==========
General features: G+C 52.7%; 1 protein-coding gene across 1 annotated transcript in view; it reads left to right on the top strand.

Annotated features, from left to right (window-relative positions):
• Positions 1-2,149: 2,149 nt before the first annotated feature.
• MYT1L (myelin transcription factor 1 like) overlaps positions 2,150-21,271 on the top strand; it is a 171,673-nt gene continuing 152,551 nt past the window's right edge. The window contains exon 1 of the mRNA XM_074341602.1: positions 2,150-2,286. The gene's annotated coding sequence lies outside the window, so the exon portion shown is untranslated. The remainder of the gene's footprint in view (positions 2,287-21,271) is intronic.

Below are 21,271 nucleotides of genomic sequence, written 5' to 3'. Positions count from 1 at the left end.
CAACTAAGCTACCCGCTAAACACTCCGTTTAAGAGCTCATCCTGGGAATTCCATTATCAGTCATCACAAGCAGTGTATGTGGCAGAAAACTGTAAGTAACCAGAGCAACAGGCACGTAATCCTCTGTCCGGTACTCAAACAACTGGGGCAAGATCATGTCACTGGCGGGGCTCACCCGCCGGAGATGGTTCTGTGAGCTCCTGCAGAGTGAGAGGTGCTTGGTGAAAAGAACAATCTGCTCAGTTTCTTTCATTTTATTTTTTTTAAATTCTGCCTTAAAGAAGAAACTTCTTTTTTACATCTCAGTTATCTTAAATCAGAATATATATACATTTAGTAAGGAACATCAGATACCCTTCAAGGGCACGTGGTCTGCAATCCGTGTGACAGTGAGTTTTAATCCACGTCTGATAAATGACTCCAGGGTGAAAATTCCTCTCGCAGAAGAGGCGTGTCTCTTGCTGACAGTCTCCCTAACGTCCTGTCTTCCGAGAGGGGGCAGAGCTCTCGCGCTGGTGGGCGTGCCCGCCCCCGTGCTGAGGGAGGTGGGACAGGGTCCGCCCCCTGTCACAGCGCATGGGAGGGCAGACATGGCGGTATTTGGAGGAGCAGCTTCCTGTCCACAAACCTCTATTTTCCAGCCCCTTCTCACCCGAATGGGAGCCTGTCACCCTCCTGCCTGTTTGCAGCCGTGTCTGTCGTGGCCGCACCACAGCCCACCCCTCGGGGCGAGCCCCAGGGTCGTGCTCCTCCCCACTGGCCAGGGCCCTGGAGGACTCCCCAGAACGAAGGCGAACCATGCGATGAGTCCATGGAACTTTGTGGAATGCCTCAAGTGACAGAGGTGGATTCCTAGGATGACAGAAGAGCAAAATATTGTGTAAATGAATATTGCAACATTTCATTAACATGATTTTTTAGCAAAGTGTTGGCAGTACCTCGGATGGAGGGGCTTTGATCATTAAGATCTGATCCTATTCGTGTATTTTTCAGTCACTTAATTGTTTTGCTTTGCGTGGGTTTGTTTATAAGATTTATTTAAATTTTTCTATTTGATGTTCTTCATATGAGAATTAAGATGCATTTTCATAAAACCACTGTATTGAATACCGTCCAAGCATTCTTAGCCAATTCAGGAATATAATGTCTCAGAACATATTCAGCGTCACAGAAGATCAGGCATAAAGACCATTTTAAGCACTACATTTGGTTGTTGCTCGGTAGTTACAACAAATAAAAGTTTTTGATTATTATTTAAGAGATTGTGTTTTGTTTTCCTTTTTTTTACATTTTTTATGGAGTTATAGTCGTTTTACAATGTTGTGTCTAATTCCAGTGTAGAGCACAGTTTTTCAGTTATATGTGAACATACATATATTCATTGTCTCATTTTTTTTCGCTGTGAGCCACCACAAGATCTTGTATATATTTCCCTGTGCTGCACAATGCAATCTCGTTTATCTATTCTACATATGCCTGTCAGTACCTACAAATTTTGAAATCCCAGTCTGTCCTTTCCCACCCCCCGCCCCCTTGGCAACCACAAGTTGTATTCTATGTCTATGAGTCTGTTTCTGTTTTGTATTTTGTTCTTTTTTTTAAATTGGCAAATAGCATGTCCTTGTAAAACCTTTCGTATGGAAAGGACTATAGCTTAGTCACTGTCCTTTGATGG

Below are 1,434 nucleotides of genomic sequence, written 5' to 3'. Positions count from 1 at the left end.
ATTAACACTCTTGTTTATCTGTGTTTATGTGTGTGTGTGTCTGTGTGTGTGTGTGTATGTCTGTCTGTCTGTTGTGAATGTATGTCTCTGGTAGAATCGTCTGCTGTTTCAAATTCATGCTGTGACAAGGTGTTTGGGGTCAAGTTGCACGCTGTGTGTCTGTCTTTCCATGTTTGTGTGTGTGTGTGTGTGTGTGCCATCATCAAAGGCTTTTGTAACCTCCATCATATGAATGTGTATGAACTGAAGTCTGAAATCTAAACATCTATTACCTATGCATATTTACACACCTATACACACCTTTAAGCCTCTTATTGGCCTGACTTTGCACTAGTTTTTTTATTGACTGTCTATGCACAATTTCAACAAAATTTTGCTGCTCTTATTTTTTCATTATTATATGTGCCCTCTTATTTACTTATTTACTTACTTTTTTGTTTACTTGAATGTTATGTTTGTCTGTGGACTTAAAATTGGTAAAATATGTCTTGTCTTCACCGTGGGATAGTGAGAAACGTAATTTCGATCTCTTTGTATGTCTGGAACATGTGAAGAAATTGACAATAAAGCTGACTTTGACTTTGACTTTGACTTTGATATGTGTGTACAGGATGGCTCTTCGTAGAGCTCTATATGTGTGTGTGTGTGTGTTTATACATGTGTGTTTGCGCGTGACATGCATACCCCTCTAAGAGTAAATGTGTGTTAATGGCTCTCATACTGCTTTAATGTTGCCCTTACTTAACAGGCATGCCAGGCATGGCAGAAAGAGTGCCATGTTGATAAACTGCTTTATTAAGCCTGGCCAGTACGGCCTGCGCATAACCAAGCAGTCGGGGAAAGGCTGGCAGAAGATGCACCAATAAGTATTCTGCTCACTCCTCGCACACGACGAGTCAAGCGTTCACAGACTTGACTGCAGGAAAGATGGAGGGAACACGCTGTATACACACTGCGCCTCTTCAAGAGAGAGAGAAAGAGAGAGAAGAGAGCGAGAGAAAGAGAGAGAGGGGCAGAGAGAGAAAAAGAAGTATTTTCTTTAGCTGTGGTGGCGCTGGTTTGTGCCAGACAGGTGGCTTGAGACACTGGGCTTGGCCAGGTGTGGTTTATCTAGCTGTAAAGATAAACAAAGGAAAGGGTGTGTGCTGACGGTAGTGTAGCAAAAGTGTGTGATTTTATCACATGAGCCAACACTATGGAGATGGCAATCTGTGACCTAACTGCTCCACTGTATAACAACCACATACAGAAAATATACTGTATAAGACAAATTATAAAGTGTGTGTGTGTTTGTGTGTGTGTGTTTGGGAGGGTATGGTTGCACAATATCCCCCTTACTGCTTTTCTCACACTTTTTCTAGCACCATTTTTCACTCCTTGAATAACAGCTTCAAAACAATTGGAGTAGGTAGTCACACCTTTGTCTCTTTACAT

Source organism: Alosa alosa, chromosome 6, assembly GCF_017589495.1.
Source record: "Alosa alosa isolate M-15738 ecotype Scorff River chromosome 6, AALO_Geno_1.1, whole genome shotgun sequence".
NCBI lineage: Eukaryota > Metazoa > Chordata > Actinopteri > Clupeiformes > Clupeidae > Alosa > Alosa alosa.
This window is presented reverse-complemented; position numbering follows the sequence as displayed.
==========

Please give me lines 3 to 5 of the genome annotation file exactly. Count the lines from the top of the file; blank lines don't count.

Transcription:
• Positions 1-2,149: 2,149 nt before the first annotated feature.
• MYT1L (myelin transcription factor 1 like) overlaps positions 2,150-21,271 on the top strand; it is a 171,673-nt gene continuing 152,551 nt past the window's right edge. The window contains exon 1 of the mRNA XM_074341602.1: positions 2,150-2,286. The gene's annotated coding sequence lies outside the window, so the exon portion shown is untranslated. The remainder of the gene's footprint in view (positions 2,287-21,271) is intronic.

Below are 21,271 nucleotides of genomic sequence, written 5' to 3'. Positions count from 1 at the left end.